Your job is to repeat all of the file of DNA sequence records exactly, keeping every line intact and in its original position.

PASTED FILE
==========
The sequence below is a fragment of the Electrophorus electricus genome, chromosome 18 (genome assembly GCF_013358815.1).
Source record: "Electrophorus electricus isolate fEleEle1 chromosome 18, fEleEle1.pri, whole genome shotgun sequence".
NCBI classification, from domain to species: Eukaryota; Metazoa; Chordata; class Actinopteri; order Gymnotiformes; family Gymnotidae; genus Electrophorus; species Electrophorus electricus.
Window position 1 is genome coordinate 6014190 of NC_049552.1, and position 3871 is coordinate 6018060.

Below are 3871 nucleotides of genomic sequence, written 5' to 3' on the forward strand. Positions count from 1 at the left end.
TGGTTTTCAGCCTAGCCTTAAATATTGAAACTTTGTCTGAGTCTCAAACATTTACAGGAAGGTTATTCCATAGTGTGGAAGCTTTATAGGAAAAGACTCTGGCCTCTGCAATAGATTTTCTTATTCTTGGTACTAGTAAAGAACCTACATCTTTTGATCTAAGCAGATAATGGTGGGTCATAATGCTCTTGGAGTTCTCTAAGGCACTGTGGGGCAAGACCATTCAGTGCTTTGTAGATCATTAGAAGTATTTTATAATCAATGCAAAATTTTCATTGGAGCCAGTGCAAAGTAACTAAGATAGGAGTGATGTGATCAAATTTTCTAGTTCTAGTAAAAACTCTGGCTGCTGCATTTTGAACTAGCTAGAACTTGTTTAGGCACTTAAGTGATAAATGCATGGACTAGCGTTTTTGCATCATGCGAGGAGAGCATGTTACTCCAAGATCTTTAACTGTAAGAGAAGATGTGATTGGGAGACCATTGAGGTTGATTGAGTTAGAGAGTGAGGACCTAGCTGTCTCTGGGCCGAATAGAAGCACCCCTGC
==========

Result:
The sequence below is a fragment of the Electrophorus electricus genome, chromosome 18 (genome assembly GCF_013358815.1).
Source record: "Electrophorus electricus isolate fEleEle1 chromosome 18, fEleEle1.pri, whole genome shotgun sequence".
NCBI classification, from domain to species: Eukaryota; Metazoa; Chordata; class Actinopteri; order Gymnotiformes; family Gymnotidae; genus Electrophorus; species Electrophorus electricus.
Window position 1 is genome coordinate 6014190 of NC_049552.1, and position 3871 is coordinate 6018060.

Below are 3871 nucleotides of genomic sequence, written 5' to 3' on the forward strand. Positions count from 1 at the left end.
TGGTTTTCAGCCTAGCCTTAAATATTGAAACTTTGTCTGAGTCTCAAACATTTACAGGAAGGTTATTCCATAGTGTGGAAGCTTTATAGGAAAAGACTCTGGCCTCTGCAATAGATTTTCTTATTCTTGGTACTAGTAAAGAACCTACATCTTTTGATCTAAGCAGATAATGGTGGGTCATAATGCTCTTGGAGTTCTCTAAGGCACTGTGGGGCAAGACCATTCAGTGCTTTGTAGATCATTAGAAGTATTTTATAATCAATGCAAAATTTTCATTGGAGCCAGTGCAAAGTAACTAAGATAGGAGTGATGTGATCAAATTTTCTAGTTCTAGTAAAAACTCTGGCTGCTGCATTTTGAACTAGCTAGAACTTGTTTAGGCACTTAAGTGATAAATGCATGGACTAGCGTTTTTGCATCATGCGAGGAGAGCATGTTACTCCAAGATCTTTAACTGTAAGAGAAGATGTGATTGGGAGACCATTGAGGTTGATTGAGTTAGAGAGTGAGGACCTAGCTGTCTCTGGGCCGAATAGAAGCACCCCTGC